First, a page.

Astronomers Surprised After Finding Tiny Moon Is Actually Two Tiny Moons in a Trenchcoat

That's Dinky to You

Last year, images taken by NASA's Lucy spacecraft revealed that a tiny moon that orbits an asteroid nicknamed "Dinky" is, in fact, two tiny moons fused together.

The finding baffled scientists, who had never witnessed this kind of satellite, known as a contact binary, orbiting an asteroid.

But thanks to new research, we might be getting closer to piecing together the strange cosmic puzzle. A new NASA study about the strange Dinky discovery, published this week in the journal Nature, posits that the mid-size asteroid likely birthed one or both mini-moons — together dubbed "Selam" — itself. Cosmic twins!

The NASA researchers behind the study believe that the findings offer a fascinating new glimpse into the mysterious, and surprisingly elaborate world of smaller cosmic bodies.

"There's a lot more complexity in these small bodies than we originally thought," said University of Maryland astronomy professor and study coauthor Jessica Sunshine in a statement.

Cosmic Dance

At the time of Lucy's visit to Dinky — given name Dinkinesh — in November 2023, it was the smallest body ever closely examined by humankind within the main asteroid belt between Mars and Jupiter.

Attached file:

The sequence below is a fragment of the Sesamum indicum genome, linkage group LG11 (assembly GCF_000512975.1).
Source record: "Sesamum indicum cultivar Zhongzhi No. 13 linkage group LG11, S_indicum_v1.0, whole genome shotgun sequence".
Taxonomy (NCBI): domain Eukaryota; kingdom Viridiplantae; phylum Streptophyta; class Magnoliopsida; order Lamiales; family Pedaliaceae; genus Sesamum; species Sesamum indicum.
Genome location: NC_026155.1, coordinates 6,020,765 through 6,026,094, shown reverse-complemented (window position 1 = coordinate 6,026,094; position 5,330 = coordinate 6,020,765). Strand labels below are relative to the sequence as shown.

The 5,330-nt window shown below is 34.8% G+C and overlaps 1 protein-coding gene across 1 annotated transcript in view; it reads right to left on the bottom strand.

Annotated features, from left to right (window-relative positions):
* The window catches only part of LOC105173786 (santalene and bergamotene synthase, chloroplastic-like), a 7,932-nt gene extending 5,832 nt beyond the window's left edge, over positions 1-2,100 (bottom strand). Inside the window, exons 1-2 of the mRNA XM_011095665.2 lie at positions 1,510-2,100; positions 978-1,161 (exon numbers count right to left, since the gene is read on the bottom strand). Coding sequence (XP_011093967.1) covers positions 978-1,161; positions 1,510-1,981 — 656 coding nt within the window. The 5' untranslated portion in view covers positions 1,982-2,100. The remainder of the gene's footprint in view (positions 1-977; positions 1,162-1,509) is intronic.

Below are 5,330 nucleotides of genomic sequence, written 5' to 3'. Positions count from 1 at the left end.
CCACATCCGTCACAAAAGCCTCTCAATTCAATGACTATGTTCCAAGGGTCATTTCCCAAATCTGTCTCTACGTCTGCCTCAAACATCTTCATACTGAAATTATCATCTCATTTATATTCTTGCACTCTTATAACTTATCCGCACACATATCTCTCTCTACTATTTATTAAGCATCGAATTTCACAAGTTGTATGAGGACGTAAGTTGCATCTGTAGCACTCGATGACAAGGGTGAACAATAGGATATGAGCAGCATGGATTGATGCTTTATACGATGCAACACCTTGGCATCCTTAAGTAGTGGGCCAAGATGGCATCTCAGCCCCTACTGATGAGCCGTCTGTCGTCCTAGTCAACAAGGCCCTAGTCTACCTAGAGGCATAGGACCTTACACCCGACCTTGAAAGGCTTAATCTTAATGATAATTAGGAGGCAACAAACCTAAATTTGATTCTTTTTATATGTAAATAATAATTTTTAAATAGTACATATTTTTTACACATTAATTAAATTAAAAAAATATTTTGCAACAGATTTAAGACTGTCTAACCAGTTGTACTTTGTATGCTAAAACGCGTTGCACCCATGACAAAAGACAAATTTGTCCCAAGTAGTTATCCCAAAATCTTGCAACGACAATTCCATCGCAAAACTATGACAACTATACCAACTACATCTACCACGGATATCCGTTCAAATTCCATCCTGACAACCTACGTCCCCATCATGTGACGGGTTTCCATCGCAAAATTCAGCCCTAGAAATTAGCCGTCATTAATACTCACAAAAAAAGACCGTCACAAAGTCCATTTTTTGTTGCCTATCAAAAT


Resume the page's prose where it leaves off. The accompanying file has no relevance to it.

At first, as reported at the time, Dinky was believed to be a type of contact binary — a not-too-rare phenomenon in which two celestial bodies orbit each other in an extremely close cosmic dance. But when scientists looked closer at Selam, they were shocked to discover that the satellite was a bizarre, unprecedented contact binary within a contact binary. Or, as put it more recently, a "contact-binary-asteroid-moon situation."

Examining Dinky's surface, though, seems to have shed some light on the rare throupling. As explained in the study, the astronomers believe that the small asteroid started spinning fast enough for some of its loosely-bonded material to break off. Some of that material stayed in orbit around the young space rock and fused into two small, separate satellites.

How the moons later combined into one is still a mystery, but it's likely they moved closer over time until they eventually melded together.

We wish this delightfully strange celestial family all the best — and, to Sunshine's point, we hope that this research leads to further study into the weird world of smaller space rocks down the line.

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